Reversing Out of This Cul-de-sac
Let's be brutally honest about this: if, as we are told, Tricky and Mogwai are among the best fare on offer, then it is no wonder we are all instead luxuriating in the lovely assortment of the archived, assembled, reduced and reissued sounds suddenly available on CD. Whatever our reason for indulging; whether it be continuing our spiritual education or obtaining the hitherto unattainable, replacing wrecked vinyl or recapturing lost youth; we have never had it so good. I am just looking at what is scattered around my room and thinking of what remains on my shopping list.
Highlights? No, it's just the way the autumnal sunlight catches my hair. Sorry! I am still euphoric about Creation (through Revola) making Josef K's long lost The Only Fun In Town LP available on one CD together with the abandoned Sorry For Laughing set. It all seems and sounds too good to be true, and shows how right I've been, but don't start me on that. Then there's the 45 track Vic Godard collection, appropriately titled 20 Odd Years, and in this context the recent recordings like 'We'll Keep Our Chains' and 'Common Thief' sound great, and suggest that for the gifted writing wonderful songs is a little like riding a bike.
What else? Os Mutantes and The Ramones; great 2 in 1 sets from Nina Simone and Crime; X-Ray Music, a great budget dub selection from Blood and Fire. Perhaps the nicest surprise though was finding an ESG CD on Rough Trade. For an outfit so often name dropped and sampled, their records have been tragically neglected by archivists. The same applies to 23 Skidoo of course. Strange, when ESG's 99 teammates Liquid Liquid and Bush Tetras have been so well revisited. Sadly, the ESG CD is not their legendary Come Away WithÉ set from 1983 (though I understand that has recently been reissued on vinyl!), but seems to date from '91. I hope someone somewhere can come up with a definitive discography of the sisters, but for now this set is a treat, marred only occasionally by some decidedly dodgy bluesy guitar. That aside, the sisters' minimal rhythm foundation is as ever pivotal, and there are magical moments galore. For anyone who doesn't know, ESG are three (Puerto Rican?) New Yorkers whose reputation rests on a remarkable EP recorded for the fabled 99 Records, in 1982-ish, concurrently released in the UK on Factory. It was pure stripped down funk punk, and I loved it. A lot of people were working in the same area then, but the ESG EP has been the most extensively sampled, though their team mates Liquid Liquid too have been the bedrock of Hip Hop. ESG then recorded an LP for 99, then continued with their funk minimalism, as this release shows. ESG being Emerald, Sapphire and Gold incidentally. It's easy to hear their influence on Luscious Jackson, and as versions of 'Moody' and 'UFO' from the great EP are on this CD, you realise they've influenced so much Hip Hop.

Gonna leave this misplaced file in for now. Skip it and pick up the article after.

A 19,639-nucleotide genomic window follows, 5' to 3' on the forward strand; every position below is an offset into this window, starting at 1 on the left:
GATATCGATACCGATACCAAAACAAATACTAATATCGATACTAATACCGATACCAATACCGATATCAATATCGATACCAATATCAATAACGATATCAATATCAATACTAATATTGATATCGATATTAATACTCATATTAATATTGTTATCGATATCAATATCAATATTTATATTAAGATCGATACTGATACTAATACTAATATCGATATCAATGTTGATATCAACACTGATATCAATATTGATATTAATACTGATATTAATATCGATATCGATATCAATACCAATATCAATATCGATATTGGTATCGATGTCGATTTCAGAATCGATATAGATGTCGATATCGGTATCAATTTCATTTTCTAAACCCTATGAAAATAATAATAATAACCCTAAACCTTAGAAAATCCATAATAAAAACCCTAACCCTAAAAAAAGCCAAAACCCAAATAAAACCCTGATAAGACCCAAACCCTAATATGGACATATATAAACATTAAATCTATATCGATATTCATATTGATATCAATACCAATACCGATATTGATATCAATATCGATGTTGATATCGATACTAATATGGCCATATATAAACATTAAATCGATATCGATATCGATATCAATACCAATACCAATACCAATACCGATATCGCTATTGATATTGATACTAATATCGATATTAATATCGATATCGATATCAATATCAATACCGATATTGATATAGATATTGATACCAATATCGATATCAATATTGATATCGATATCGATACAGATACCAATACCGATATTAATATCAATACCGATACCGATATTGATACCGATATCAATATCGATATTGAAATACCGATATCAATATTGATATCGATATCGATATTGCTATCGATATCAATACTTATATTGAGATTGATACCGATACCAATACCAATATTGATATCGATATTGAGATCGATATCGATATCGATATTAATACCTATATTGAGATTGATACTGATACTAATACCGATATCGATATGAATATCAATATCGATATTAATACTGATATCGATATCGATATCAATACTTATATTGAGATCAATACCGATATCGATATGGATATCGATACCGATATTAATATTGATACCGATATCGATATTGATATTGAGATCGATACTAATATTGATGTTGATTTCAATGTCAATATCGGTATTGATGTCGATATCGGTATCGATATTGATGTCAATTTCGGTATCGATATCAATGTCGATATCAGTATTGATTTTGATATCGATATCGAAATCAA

Anyway, I am getting sidetracked. My point is that while I am quite happy here with my restored version of New Order's first LP Movement, I would be happier still with a new recording by a new name. Let's not be downcast and downbeat, for I am sure there is the very thing out there, and it has been a great year for new records: Pole, Roots Manuva, Badly Drawn Boy, Clinic, Company Flow, Sam Prekop and Fluxion spring immediately to mind.